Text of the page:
Interestingly, EV ownership has shown transformative properties, contributing to consumers rethinking their social and environmental impact as well as their personal mobility. Ryghaug & Toftaker found that there is a degree of spill over between EV buyers and other social practices. Consumers acknowledged that since becoming an EV owner to a certain degree they have become increasingly environmentally conscious and pay more attention to their personal energy consumption. In a similar way that walking more creates a greater connection to the streets and assists in changing one’s perception of their city. Both are examples of the necessary emergent outcomes required by a mixture of transport and mobility solutions which will contribute to greater social and cultural shifts into sustainable low carbon urban mobility. However, as Banister explains, the crucial factor to any proposed solution requires the acceptance and adoption from both people and government for it to succeed.

Due to the complexity surrounding mobility and the need to move towards low carbon transportation, it seems an impossible task to achieve without some trade-offs. Additionally, it can take governments years to create and implement policies as politicians are often more preoccupied with re-elections, thus requiring a degree of social pressure to encourage policymakers to take action. If we consider the potential of emergent outcomes, the emphasis from policymaking should rather focus toward promoting low carbon mobility through societal shifts and behavioural changes opposed to centring investment towards large transport infrastructure. Conversely, switching to alternative transport methods is extremely complex, while improving alternatives and attempting to change attitudes or beliefs won’t necessarily result in a required reduction in carbon emissions either. Nevertheless, policies which do recognise the complexity of mobility and provides the space and agility to allow for emergent outcomes could successfully reduce the impact of transport on urban sustainability and shift towards low carbon mobility, however the full extent to which this can be achieved is yet to be seen.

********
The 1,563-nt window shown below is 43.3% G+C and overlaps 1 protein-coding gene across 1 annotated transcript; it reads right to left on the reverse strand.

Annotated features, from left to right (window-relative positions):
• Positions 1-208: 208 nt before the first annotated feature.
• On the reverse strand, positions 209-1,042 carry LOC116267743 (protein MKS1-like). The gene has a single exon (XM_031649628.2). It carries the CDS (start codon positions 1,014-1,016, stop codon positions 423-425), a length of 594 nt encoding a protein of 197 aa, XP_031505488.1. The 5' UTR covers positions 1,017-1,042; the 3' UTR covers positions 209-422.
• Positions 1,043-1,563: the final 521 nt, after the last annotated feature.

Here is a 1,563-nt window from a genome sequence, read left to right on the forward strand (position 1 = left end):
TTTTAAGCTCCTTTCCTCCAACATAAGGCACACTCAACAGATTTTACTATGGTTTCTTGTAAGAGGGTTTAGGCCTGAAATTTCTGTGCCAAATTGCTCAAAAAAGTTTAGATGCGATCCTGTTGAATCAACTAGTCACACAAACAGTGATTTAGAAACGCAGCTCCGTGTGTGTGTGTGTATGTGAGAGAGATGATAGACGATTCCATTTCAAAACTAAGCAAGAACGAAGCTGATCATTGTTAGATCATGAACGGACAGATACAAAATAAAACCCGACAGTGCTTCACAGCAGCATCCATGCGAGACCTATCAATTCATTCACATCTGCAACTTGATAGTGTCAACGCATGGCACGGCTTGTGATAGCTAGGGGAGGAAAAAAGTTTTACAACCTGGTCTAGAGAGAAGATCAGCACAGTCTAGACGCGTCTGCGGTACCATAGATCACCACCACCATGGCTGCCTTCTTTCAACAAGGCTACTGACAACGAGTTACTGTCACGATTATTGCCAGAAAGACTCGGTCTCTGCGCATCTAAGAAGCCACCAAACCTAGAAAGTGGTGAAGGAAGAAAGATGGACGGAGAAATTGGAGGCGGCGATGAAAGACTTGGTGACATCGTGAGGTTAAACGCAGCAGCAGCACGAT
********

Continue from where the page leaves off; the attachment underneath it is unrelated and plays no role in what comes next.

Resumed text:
References/Further Reading

Banister, D. (2008). The sustainable mobility paradigm. Transport Policy 15 (2): 73-80.

Calthorpe, P. (2006) From New Regionalism to Urban Network: Changing the Paradigm of Growth. In: Saunders, W. S. Urban Planning Today. Minneapolis: University of Minnesota Press: 117 – 130.

Calthorpe, P. (2017) TED Talk. 7 principles for building better cities [Online] Available from: https://www.ted.com/talks/peter_calthorpe_7_principles_for_building_better_cities/ (Posted April 2017)

Hui A. (2017) Understanding the positioning of ‘the electric vehicle consumer’: variations in interdisciplinary discourses and their implications for sustainable mobility systems. Applied Mobilities: 1-17.

Middleton, J. (2011) Walking the city: the geographies of everyday pedestrian practices. Geography Compass 5(2): 90-105.

Schwanen, T. and Lucas, K. (2011) Understanding auto motives, in: Lucas, K., Blumenberg, E. and Weinberger, R. Eds. Auto Motives: Understanding Car Use Behaviours. Emerald: Bingley: 3-38.

Sheller, M. and Urry, J. (2006) The new mobilities paradigm. Environment and Planning A 38(2): 207-226.

Spreck, J. (2013) TED Talk. The Walkable City [Online] Available from: https://www.ted.com/talks/jeff_speck_the_walkable_city/up-next (Posted September 2013)

Ryghaug M and Toftaker M. (2014) A transformative practice? Meaning, competence, and material aspects of driving electric cars in Norway. Nature & Culture 9(2): 146-163.